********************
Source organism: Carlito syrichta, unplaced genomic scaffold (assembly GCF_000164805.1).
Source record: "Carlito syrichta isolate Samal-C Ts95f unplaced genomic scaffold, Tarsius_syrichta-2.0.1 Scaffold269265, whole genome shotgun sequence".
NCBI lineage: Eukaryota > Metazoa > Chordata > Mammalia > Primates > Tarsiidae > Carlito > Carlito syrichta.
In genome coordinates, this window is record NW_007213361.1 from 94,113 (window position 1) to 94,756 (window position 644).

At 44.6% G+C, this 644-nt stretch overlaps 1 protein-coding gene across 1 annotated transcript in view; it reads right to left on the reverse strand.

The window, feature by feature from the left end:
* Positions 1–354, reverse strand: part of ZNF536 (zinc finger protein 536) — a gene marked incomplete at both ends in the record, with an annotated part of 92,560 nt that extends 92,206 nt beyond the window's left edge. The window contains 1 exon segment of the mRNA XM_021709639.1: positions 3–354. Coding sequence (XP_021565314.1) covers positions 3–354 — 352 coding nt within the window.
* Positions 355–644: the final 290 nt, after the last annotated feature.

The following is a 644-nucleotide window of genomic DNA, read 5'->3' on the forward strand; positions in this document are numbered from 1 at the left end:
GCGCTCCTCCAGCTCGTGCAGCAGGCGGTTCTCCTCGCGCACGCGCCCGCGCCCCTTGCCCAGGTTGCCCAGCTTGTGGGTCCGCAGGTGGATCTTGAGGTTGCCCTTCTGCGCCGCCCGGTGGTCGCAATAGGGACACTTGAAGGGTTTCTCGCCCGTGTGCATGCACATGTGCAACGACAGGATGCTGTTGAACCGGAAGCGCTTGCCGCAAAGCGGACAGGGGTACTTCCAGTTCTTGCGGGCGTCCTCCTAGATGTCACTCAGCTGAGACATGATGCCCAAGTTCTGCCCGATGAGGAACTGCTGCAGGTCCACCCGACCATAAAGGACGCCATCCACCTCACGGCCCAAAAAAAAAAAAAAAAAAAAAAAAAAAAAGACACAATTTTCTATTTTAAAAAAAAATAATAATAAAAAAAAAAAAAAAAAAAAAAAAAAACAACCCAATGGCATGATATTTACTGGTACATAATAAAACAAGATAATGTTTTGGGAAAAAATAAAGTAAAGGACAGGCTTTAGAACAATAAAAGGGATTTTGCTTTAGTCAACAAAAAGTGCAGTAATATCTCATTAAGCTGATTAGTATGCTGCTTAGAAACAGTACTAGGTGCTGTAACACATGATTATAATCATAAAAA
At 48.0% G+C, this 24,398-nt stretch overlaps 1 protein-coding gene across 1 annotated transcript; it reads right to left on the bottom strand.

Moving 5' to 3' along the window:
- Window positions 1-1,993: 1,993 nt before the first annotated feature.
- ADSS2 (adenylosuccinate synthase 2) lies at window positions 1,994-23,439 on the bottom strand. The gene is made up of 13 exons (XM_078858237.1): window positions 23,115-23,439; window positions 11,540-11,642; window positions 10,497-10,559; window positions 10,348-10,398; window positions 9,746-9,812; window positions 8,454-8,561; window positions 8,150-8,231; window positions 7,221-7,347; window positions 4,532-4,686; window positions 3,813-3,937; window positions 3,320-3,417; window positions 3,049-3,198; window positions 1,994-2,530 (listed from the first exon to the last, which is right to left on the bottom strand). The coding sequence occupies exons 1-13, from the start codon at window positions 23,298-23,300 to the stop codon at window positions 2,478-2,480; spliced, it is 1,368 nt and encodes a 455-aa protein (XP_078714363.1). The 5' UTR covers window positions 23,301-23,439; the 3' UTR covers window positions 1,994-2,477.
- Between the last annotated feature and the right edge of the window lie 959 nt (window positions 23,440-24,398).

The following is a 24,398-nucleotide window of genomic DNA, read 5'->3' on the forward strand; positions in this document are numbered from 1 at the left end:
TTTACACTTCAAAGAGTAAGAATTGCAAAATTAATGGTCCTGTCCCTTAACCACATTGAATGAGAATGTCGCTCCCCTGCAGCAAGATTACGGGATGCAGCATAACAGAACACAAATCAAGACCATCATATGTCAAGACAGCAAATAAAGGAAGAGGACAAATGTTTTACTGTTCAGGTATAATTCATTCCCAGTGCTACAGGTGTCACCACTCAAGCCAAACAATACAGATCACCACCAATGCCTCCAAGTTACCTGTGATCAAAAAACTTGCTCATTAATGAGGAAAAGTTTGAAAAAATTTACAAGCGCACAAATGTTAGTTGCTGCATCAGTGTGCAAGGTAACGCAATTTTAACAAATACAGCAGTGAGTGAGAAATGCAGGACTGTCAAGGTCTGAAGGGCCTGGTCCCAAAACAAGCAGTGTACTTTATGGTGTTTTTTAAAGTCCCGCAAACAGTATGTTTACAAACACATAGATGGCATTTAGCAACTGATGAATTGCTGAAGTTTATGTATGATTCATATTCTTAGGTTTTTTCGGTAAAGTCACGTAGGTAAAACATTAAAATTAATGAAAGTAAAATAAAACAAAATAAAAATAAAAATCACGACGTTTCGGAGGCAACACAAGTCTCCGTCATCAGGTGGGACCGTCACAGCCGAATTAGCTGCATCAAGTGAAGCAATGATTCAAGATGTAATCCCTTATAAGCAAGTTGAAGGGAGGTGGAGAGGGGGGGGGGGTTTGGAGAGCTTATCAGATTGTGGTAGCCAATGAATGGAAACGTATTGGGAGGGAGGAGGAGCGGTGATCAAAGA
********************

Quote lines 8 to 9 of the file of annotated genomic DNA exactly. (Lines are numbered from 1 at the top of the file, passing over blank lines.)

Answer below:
* Positions 355–644: the final 290 nt, after the last annotated feature.

The following is a 644-nucleotide window of genomic DNA, read 5'->3' on the forward strand; positions in this document are numbered from 1 at the left end: